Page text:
Ayende @ Rahien

My name is Oren Eini
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Skinny Controller, Fat Model

time to read 3 min | 432 words

imageScott Bellware has a post about Responsible SRP, he presents the Ruby's idiom of skinny controller & fat model vs. the .Net one of a service layer. He links to this post from Jamis Buck, which explains the Ruby concepts much better. This is also something that is annoying me about my current application, Rhino Igloo doesn't really provide the same level of separation that I consider essential, and as a result my controllers are doing way more than I wish them to. I probably should have broken at least some of them up to services.

I find myself troubled, because while I agree with all that Scott says in this post, and most certainly with Jamis about the overall direction, I can also see the scaling issues of this approach.

The problem is that when you have even a moderately large application and you keep pushing things to the model, it will go beyond fat, it will be obese. You can see some of the tricks to manage it here (I was surprised that I was able to follow them, actually, very neat), but this is most assuredly something that the RoR crowd has already reached.

Let us take the example of the User model, and assume that I would structure my application this way, I don't see it working. My IAuthorizationService has roughly 25 methods already (I am thinking of breaking it up, that is too much), and trying to put them, plus the IAuthenticationService and the various things that the User already does into the User model would create something that would be hard to follow. It certainly wouldn't be in keeping of SRP.

Another approach is to use mixins in Ruby to separate the functionality into different files and mixed it into the User model. I don't really like it, but that is perhaps a matter of taste.

Again, another matter of probably biased conceptions, but I truly like it much better when I can wire up another implementation rather than start modifying code when I need to make a change to the code. My ideal would be a lot of very small classes, all collaborating in order to get some result. This, to me, gives a lot of flexibly and power when I come to utilize them.

I would be interested in getting response from the Ruby community, what happens when the model get too big? How do you break it up then?


Scott Bellware

what happens when the model get too big? How do you break it up then?

Same old way... sharpen the blade used to slice responsibilities, and slice them down to finer, related modules, be they classes, mixins, helpers, whatever.

The difference from .NET would likely be the conspicuous absence of DI as a default means to compose aggregations.

Ayende Rahien

That is interesting, because the use of IoC bring a lot of dynamics to CLR projects.

How do you handle that in Ruby projects?

Ayende Rahien

For that matter, let us take the example of IAuthorizationService, IAuthenticationSerivce and the User model that I have on the CLR.

How would you structure them in Ruby?

Take into account that there are at least two implementation of the services, for AD and hard coded.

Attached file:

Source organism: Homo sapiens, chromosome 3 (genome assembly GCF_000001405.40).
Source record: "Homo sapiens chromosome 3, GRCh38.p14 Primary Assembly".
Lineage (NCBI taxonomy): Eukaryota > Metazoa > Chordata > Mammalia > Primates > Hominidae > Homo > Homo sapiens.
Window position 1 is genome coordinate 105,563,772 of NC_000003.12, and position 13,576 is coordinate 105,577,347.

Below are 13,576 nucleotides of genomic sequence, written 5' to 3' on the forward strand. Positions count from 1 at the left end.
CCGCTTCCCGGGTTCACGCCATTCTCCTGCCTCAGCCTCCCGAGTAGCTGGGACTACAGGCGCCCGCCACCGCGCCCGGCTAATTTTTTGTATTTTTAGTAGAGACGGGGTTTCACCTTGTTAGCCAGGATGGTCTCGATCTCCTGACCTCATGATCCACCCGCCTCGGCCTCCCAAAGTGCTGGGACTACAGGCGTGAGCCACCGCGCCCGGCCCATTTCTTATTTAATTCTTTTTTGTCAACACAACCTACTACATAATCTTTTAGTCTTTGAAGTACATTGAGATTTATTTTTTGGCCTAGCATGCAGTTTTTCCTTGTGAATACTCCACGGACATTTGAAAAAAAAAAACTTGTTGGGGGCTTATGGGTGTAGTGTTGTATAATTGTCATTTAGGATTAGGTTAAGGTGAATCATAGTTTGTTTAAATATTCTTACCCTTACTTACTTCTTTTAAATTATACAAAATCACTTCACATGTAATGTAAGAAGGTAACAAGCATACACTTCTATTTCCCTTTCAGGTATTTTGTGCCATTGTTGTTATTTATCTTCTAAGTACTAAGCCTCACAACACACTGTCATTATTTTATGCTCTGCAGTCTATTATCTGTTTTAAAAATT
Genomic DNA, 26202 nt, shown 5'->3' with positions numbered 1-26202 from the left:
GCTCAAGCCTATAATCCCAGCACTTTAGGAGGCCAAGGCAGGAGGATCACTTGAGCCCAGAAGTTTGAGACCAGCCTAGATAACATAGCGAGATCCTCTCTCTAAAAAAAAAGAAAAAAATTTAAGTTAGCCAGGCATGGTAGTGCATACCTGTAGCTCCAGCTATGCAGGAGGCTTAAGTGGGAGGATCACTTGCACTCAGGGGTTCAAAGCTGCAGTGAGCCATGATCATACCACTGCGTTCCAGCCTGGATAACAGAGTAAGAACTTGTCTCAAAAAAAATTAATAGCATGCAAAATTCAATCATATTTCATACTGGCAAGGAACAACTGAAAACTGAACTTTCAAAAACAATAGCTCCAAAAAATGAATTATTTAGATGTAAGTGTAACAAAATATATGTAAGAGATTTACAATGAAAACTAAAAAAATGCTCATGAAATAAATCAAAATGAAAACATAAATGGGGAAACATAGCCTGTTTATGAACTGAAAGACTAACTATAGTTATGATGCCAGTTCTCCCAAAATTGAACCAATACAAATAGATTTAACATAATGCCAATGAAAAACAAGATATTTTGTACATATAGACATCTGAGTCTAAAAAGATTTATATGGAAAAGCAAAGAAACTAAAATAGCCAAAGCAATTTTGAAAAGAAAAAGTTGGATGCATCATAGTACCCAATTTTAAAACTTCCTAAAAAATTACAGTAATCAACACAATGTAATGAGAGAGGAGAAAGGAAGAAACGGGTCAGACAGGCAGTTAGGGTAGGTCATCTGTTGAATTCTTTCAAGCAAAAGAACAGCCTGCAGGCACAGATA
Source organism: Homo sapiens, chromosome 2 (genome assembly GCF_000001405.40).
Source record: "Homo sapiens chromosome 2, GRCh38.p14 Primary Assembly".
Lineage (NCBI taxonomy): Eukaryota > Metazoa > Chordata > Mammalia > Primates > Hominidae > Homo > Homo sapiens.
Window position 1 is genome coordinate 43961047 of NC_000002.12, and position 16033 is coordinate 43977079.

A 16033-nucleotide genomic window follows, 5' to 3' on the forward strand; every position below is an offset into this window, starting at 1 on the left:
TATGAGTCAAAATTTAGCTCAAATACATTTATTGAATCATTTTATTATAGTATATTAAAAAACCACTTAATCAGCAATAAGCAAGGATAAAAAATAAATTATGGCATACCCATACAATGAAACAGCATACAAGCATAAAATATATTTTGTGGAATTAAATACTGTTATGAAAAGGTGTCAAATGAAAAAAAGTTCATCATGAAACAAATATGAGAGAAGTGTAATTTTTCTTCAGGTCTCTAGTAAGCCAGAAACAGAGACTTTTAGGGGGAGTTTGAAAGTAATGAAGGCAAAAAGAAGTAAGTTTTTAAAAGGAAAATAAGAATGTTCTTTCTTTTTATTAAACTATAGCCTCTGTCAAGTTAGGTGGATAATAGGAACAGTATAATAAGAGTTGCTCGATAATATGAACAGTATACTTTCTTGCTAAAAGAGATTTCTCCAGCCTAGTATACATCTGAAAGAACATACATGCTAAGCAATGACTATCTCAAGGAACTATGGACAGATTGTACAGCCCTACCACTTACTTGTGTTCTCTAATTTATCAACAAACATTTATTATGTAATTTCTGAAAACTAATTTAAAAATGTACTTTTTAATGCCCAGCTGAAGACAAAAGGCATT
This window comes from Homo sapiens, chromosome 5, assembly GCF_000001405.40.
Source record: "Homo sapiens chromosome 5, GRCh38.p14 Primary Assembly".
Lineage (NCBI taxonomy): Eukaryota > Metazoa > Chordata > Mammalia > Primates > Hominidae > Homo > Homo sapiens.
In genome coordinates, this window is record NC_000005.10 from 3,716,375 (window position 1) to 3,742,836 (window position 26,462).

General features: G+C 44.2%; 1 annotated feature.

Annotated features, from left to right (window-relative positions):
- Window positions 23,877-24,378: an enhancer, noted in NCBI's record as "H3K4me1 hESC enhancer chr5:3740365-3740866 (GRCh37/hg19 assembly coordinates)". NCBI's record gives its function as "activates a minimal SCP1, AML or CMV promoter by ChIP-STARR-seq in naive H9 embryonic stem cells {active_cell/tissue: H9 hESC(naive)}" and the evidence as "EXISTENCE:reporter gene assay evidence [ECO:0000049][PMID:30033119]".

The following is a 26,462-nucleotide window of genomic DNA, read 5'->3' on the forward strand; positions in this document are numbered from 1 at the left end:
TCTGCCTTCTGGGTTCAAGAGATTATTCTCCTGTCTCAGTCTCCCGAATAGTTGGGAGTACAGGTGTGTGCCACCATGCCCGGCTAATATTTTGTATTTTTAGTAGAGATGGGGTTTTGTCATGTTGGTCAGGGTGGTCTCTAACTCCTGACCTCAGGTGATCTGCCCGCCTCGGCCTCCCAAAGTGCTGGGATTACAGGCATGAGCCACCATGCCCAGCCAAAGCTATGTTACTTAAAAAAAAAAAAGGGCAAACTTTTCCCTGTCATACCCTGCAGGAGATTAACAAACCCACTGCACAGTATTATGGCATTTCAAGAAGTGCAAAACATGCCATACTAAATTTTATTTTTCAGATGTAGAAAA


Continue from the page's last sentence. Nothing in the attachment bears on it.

Mats Helander

"Another approach is to use mixins in Ruby to separate the functionality into different files and mixed it into the User model. I don't really like it, but that is perhaps a matter of taste."

Using mixins is an option (with AOP) in .NET as well. Why don't you like it?


Andrew Davey

If you are using Boo, then maybe there is syntactic macro to implement an interface by calling a given implementation object.

Something like:

public class MyLargeThing implements IFoo, IBar:

[Proxy(IFoo)] _foo : IFoo = CreateFooImpl()

[Proxy(IBar)] _bar : IBar = CreateBarImpl()

You would then have a fat object that is composed of little objects.

Ayende Rahien


For the simple reason that is is a fair amount of work, and not nearly as easy and natural as it should be

Ayende Rahien


Yeah, Boo does opens up some very interesting possibilities in this regard, because the cost of using a mixin is removed using this approach.

Tobin Harris

I agree with Scott; I always think that you can just re-apply SRP to solve many of these bloated model problems, making finer cuts to pull responsibilites out.

Jamis post is great and proves the point really well IMHO. If this particular model got fat, then you could extract "formatting" issues from the model and put them in a formatter or helper :) Therefore, I'd take the knife and make this kind of incision:

PersonFormatter.name( a_person )

PersonFormatter.pseudoid( aperson )

Mats Helander


But wouldn't (or at least couldn't) the PersonFormatter be part of the Service Layer? in the MVC example, wouldn't it be enough that the controller knows of the PersonFormatter - no Model classes would need to have references to it, right?

I just added a post where I describe how I think Obese Domain Models is a widespread enough problem that it should be regarded as an anti-pattern.



Tobin Harris


Yeah, the Model wouldn't hold a reference to the Formatter.

If I'm honest, I don't fully "get" what should and shouldn't go in the service layer :) I guess that formatting logic is often duplicated across several "clients", so the service layer might be as good a place as any.

Either way, I think that formatters should be "clost to hand" - a bit like sticking a toolkit in the boot of your car :)

Will check out that post of yours...

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